Critics of Tablighi, which include those within the wider Muslim community, said the group was isolationist, socially conservative and a gateway to radicalism. The group however claimed it refrained from "political or controversial activities and stands for democracy and freedom" and that it promoted "social and religious integration". More than 25,000 letters in support of the mosque had been received by the council, compared with 3,000 against. But in recent weeks the No lobby begun to scent victory. Last month, Newham's planning officers recommended councillors reject the plans, while the council recently lodged papers in the High Court to stop the site being used as a temporary prayer location.

In West Ham, there were mixed views about the mosque. Muhammad Khan, a newsagent, said: "It's a good thing. People will go there to get education. It is good for the community, especially the children." Another local, who gave his name only as David, added: "On paper, it's great, it's a celebration of cultures and religion. But in practice you don't always get that full integration."

Tablighi Jamaat: A brief history

The issue is a magnet for the English Defence League and other far-right groups

The organisation behind the plan to build a giant mosque in Newham is one of the lesser-known and most misunderstood Muslim revivalist movements that came out of north India at the turn of the last century.

Tablighi Jamaat began as an offshoot of Deobandism, the deeply socially conservative school of Islam to which movements such as the Taliban also trace a theological linage. But they espouse none of the violent militancy of their ideological cousins who continue to blight Afghanistan and much of Pakistan.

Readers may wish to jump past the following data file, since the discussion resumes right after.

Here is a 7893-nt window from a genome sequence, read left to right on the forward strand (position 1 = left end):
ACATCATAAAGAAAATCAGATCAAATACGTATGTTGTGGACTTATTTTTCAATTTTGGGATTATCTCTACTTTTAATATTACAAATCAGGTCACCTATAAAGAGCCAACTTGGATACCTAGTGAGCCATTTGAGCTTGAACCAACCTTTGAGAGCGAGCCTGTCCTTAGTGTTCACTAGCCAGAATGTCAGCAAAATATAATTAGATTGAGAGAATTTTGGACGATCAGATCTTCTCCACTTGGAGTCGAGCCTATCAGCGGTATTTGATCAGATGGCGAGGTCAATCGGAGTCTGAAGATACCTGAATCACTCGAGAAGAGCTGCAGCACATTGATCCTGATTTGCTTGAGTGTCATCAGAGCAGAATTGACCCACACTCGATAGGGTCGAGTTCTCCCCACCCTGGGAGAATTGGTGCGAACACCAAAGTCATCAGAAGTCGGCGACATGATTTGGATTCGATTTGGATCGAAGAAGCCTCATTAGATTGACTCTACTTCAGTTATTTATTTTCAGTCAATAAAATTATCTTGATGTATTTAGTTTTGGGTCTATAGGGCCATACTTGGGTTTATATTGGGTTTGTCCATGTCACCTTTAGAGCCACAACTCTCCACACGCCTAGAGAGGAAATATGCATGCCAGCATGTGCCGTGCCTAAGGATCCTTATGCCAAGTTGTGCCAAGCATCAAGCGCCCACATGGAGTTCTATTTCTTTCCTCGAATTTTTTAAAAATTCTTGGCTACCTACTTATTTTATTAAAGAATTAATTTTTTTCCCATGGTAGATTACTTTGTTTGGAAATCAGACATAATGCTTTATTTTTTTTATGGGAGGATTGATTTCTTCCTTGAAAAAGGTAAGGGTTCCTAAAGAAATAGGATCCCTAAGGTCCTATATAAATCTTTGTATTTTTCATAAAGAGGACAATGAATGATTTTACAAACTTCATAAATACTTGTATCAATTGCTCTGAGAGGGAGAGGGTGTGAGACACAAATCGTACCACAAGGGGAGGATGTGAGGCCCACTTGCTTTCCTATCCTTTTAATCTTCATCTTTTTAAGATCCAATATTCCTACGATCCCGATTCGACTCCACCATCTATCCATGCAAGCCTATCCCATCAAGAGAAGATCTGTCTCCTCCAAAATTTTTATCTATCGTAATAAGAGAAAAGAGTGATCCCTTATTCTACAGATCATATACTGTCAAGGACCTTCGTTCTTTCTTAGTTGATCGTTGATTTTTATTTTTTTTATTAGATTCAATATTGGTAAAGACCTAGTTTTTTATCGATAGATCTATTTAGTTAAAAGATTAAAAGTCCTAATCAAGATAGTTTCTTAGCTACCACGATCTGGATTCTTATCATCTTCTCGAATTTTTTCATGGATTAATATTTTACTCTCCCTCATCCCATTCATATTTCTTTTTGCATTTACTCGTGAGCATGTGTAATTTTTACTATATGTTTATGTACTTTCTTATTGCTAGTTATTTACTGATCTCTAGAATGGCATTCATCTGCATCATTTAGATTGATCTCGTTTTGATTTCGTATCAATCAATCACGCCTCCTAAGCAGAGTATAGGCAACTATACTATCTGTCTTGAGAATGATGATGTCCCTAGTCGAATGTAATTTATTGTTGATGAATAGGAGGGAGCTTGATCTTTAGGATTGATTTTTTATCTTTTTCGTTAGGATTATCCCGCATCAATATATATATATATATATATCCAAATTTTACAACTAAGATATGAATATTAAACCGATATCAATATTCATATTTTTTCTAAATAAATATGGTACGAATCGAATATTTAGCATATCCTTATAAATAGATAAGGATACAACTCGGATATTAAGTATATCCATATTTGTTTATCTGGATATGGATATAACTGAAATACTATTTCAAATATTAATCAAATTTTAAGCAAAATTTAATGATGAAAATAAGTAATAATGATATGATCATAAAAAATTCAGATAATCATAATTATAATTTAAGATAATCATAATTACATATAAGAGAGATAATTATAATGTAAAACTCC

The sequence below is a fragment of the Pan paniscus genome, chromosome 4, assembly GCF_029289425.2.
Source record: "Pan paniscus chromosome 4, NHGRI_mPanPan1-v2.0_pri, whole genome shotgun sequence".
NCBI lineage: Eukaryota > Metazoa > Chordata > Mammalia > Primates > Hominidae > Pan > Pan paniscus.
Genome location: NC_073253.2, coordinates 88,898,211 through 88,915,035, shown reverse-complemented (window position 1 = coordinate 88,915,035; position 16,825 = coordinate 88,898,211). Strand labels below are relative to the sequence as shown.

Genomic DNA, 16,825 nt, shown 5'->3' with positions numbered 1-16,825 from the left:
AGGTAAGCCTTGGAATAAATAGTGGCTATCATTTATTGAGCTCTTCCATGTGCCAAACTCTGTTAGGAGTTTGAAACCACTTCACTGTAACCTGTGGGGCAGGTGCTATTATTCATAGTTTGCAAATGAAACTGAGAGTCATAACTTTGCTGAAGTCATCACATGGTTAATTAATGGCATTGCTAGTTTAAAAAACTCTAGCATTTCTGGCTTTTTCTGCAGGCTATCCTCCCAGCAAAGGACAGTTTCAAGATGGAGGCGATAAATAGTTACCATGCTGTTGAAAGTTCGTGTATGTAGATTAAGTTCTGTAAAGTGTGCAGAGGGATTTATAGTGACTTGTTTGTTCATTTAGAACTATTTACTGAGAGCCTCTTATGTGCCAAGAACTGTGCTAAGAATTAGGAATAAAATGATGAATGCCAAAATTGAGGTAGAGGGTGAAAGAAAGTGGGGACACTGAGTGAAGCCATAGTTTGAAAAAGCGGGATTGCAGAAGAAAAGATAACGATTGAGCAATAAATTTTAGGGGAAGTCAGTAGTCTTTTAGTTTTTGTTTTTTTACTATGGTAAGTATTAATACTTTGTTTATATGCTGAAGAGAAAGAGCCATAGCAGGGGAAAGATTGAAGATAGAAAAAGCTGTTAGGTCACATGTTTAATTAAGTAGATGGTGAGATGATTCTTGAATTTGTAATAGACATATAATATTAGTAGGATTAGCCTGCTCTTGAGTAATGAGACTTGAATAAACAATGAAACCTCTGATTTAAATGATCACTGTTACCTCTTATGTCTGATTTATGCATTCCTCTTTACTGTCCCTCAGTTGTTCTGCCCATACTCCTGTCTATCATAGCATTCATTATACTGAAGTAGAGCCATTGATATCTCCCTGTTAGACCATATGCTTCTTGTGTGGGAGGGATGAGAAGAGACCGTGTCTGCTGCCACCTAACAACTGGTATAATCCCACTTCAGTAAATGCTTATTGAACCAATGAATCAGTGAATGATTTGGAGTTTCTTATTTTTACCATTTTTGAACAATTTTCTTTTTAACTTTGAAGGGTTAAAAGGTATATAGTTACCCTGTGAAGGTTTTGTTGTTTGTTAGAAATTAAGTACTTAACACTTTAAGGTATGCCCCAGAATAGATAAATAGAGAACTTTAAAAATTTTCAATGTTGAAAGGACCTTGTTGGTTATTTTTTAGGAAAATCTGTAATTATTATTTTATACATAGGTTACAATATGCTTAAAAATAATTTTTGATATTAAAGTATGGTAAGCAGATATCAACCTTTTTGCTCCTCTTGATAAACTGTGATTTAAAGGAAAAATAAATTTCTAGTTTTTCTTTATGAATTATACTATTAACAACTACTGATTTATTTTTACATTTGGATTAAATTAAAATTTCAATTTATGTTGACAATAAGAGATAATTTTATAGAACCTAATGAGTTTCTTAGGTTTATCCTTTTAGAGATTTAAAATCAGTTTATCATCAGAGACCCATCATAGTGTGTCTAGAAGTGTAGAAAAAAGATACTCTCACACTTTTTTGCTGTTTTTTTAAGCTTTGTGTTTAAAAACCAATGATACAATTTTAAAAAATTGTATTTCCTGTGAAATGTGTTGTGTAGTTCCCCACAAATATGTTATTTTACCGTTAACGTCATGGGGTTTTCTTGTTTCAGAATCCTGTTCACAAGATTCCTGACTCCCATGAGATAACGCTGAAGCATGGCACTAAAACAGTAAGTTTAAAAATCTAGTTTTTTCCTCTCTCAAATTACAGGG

Founded in the 1920s by Maulana Muhammad Ilyas, the organisation places enormous emphasis on returning Muslims to what it believes is the correct interpretation of Islam. It promotes grassroots preaching and is avowedly apolitical, something which enabled it to flourish across much of the Muslim world throughout the mid-20th century because it was not seen as a threat to the ruling classes.

Much like Jehovah's Witnesses and Mormons, Tablighi volunteers spend their time going door to door spreading dawah (preaching Islam). But Tablighi Jamaat concentrates on netting Muslim followers and rarely preaches to non-believers. Outside of predominantly Muslim neighbourhoods, it is rare to come across followers.

Some law enforcement officials, particularly in the US and France, have accused Tablighi of being a "gateway" organisation to more militant or violent groups. Tablighi has long argued that this accusation is unfair given the sect's view that earthly politics should be avoided and that followers have been routinely criticised by more militant Islamist groups for not being political enough.